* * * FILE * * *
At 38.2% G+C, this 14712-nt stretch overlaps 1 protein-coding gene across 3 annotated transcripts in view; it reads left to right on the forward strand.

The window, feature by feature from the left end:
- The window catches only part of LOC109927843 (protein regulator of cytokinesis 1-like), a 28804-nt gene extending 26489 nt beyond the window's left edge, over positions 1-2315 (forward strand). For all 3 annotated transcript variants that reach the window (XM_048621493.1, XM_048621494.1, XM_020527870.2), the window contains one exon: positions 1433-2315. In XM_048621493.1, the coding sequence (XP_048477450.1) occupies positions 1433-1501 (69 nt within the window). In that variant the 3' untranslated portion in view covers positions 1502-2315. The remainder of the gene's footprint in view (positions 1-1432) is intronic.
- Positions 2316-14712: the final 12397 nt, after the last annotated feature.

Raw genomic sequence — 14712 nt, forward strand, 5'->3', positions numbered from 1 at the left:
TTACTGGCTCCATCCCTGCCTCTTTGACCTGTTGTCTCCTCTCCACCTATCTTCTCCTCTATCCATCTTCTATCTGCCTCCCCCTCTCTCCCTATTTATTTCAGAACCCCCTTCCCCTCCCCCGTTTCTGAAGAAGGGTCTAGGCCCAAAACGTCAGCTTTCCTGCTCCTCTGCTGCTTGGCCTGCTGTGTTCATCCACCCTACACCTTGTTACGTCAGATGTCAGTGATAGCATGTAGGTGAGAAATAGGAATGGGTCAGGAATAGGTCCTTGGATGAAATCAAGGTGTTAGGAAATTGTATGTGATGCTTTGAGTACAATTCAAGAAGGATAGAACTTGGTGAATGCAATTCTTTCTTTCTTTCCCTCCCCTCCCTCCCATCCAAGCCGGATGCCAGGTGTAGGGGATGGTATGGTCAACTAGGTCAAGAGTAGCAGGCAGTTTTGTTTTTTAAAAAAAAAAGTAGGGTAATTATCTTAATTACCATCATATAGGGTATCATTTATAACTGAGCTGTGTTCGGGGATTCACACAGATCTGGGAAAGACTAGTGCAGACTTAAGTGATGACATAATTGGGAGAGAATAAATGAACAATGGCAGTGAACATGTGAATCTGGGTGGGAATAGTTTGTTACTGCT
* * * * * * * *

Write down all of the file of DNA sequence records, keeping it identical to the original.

At 38.2% G+C, this 14712-nt stretch overlaps 1 protein-coding gene across 3 annotated transcripts in view; it reads left to right on the forward strand.

The window, feature by feature from the left end:
- The window catches only part of LOC109927843 (protein regulator of cytokinesis 1-like), a 28804-nt gene extending 26489 nt beyond the window's left edge, over positions 1-2315 (forward strand). For all 3 annotated transcript variants that reach the window (XM_048621493.1, XM_048621494.1, XM_020527870.2), the window contains one exon: positions 1433-2315. In XM_048621493.1, the coding sequence (XP_048477450.1) occupies positions 1433-1501 (69 nt within the window). In that variant the 3' untranslated portion in view covers positions 1502-2315. The remainder of the gene's footprint in view (positions 1-1432) is intronic.
- Positions 2316-14712: the final 12397 nt, after the last annotated feature.

Raw genomic sequence — 14712 nt, forward strand, 5'->3', positions numbered from 1 at the left:
TTACTGGCTCCATCCCTGCCTCTTTGACCTGTTGTCTCCTCTCCACCTATCTTCTCCTCTATCCATCTTCTATCTGCCTCCCCCTCTCTCCCTATTTATTTCAGAACCCCCTTCCCCTCCCCCGTTTCTGAAGAAGGGTCTAGGCCCAAAACGTCAGCTTTCCTGCTCCTCTGCTGCTTGGCCTGCTGTGTTCATCCACCCTACACCTTGTTACGTCAGATGTCAGTGATAGCATGTAGGTGAGAAATAGGAATGGGTCAGGAATAGGTCCTTGGATGAAATCAAGGTGTTAGGAAATTGTATGTGATGCTTTGAGTACAATTCAAGAAGGATAGAACTTGGTGAATGCAATTCTTTCTTTCTTTCCCTCCCCTCCCTCCCATCCAAGCCGGATGCCAGGTGTAGGGGATGGTATGGTCAACTAGGTCAAGAGTAGCAGGCAGTTTTGTTTTTTAAAAAAAAAAGTAGGGTAATTATCTTAATTACCATCATATAGGGTATCATTTATAACTGAGCTGTGTTCGGGGATTCACACAGATCTGGGAAAGACTAGTGCAGACTTAAGTGATGACATAATTGGGAGAGAATAAATGAACAATGGCAGTGAACATGTGAATCTGGGTGGGAATAGTTTGTTACTGCT